Seen at The Festival of the Tree

...if you would be happy all your life, plant a garden ~ Chinese proverb

Friday, 25 September 2009

Help Decide Our Forests' Future & Win a Prize!


Another key message from yesterday's seminar was how community involvement in decision making is crucial in the delivery of good quality public planting, so it was especially good timing to find an e-mail from The Woodland Trust this morning about England's public forests. This must be the ultimate 'public' planting - the forests managed by the Forestry Commission on our behalf, including the wonderful Westonbirt, the national arboretum not far from here. If you've ever been for a walk, a mountain bike ride, attended a open-air concert or other event in one of our public forests in England - like the pictured scene from last year's Festival of the Tree, then you also have an interest in the following:

The Forestry Commission in England wants your view on the long-term role of the forests and woods it owns.

If you believe as we do that forests and woods in public ownership are an important national asset then now is the time to have your say in their future.

Please add your voice to this very important consultation, and give your backing to the Trust's contribution.

We believe that the public forests are crucial to the protection, restoration and expansion of native woods in the future. They play a vital part in helping us meet the challenges faced by our changing climate and providing habitats for numerous animal and plant species; not to mention the recreational, health and educational benefits they bring to everyone. I am sure you will agree that we can't lose them!

The deadline for your response is Monday 28th September.
[Hence my telling you about it today, in view of the short notice - you have until 5pm - VP]

This public consultation will be a major piece of evidence in the overall study of the future of the Forestry Commission's estate. Please spare a few minutes to contribute. You can write a letter, take the online survey or print out the full document and return it. Whichever method you choose, everything you need is here.

Thank you.

Hilary Allison
Policy Director, The Woodland Trust

The Trust's website gives a good overview of the consultation. There's actually 2 online surveys, a full one which asks lots of policy related questions which most people like me would struggle to answer. However, there's a very quick version - just the first question of the full survey - which simply asks you to select the 5 aspects of public forests most important to you.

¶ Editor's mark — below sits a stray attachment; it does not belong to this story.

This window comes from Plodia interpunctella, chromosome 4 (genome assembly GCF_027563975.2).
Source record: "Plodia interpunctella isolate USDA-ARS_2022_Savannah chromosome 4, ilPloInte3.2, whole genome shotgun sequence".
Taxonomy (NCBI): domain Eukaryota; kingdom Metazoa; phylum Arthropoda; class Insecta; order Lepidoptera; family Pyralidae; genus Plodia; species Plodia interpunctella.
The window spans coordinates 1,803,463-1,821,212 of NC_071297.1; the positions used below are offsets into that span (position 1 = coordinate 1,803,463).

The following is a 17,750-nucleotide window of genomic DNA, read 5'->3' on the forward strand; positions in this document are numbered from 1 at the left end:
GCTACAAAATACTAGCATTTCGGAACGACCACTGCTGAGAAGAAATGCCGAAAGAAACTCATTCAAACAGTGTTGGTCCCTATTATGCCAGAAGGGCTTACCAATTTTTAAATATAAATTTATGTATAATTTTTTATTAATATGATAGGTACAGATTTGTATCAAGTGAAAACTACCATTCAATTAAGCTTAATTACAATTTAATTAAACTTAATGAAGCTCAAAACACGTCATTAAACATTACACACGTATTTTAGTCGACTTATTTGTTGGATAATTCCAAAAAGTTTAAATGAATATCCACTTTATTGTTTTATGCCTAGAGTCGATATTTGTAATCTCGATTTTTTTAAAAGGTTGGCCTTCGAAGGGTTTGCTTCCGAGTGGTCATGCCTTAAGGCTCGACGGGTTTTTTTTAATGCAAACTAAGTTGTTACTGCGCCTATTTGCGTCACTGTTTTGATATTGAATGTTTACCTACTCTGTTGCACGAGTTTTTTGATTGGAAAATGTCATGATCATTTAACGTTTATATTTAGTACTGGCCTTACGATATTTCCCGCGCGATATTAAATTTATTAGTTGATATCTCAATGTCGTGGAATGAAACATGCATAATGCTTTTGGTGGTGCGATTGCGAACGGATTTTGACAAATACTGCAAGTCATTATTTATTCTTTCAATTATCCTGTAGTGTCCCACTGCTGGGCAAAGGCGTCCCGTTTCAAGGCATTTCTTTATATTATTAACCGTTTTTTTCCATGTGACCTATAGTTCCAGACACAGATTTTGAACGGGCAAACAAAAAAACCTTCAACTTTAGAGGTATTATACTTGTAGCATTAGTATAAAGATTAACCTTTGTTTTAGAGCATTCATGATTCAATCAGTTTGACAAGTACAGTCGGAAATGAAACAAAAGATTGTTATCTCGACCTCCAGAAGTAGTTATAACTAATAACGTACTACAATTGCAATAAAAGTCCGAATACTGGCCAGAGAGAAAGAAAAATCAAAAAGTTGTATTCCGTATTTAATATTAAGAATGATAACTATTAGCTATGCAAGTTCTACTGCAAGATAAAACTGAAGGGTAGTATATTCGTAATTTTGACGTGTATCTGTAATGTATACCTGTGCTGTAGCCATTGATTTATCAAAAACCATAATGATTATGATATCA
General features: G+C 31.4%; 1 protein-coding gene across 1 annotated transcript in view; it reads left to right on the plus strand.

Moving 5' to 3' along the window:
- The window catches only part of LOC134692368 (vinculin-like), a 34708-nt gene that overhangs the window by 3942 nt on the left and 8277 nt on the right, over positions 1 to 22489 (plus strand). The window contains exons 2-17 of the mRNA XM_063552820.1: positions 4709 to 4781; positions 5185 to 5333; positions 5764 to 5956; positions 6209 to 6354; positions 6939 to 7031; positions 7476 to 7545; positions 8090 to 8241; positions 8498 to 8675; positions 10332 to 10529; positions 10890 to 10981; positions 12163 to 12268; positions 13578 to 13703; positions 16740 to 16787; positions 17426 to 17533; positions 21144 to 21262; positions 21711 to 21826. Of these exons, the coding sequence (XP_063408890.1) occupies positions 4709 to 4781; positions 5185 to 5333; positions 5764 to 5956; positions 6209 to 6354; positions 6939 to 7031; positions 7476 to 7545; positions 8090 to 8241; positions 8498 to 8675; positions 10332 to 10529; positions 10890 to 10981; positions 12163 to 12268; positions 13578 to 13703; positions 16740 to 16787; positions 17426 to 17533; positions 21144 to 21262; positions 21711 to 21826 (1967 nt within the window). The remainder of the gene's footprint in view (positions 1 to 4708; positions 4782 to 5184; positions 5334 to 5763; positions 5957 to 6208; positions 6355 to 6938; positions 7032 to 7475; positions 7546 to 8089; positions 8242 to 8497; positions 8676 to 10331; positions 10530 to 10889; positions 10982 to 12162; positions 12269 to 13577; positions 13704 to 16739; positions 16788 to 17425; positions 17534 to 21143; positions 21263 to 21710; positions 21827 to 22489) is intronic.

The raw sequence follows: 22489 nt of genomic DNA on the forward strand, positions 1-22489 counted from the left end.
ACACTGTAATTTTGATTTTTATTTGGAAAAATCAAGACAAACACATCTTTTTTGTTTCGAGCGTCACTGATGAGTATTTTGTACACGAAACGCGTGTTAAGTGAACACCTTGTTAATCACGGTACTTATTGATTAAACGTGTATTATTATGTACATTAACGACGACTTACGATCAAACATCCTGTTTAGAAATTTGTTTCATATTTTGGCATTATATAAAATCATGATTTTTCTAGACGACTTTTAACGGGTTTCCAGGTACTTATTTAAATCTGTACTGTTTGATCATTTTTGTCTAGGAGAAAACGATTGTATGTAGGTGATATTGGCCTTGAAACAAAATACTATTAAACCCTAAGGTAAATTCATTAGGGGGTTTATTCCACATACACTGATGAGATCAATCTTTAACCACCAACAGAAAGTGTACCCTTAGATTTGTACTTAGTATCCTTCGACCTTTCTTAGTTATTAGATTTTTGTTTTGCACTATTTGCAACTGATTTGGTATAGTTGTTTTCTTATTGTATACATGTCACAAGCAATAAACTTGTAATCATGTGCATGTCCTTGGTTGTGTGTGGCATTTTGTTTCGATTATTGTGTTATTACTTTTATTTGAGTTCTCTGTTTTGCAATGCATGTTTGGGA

You can also possibly win a prize by completing the shorter survey :) You can choose from either tickets to a 2010 concert, or a 12-month season ticket to the public forest of your choice. As half of England lives within 6 miles of one of these, I think the latter prize is particularly good, though I did also thoroughly enjoy seeing Jools Holland at Westonbirt a few years ago.

NB if you're using an internet email service - as I suspect most of us are - you'll need to save the survey to your computer, then email it. You're given more information on this plus the email address at the end of the survey, but I found I couldn't cut and paste it into my email software. So here it is, just in case it's the same for you:

6 comments:

  1. Interesting. I have recently discovered that there is a move in Malvern for a Community Forest. They want to raise money to buy up land which used to be forest between Malvern and Worcester. Laudable but I cant see that they will get far

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  2. Well, that's pretty cool. Forests sort of scare me (all those trees!), having grown up without them, but I can appreciate them in the abstract. I hope the voting turns out to give the powers that be some good and useful info. Regardless of the landscape, it is nice when the community is consulted before changes are made. Sometimes a little communication can go a long way...

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  3. Thanks for this - I love forests, so will try and do the survey, probably at about 3am workload permitting!

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  4. PG - sounds like a good idea though. I used to arrange tree planting weekends when I was at Earthwatch and there used to be quite a few grants available for that kind of thing.

    Susan - funny how our 'roots' really shape the way we are isn't it? I find landscapes without trees pretty scary because of that! Unless mountains are involved...

    Phoenic C - hope you manage to fit it into your busy schedule :)

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  5. arewenearlythereyet29 September 2009 13:55

    Sounds absolutely fantastic idea! There is also currently a competition on http://www.adventureboxbooks.com/september this month's AdventureBox page - where you can win membership to the Nature Detectives, in association with the Woodland Trust. A fantastic way to introduce kids to nature

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  6. Arewenearlythereyet - welcome and thanks for pointing out that competition. It's another good 'un :)

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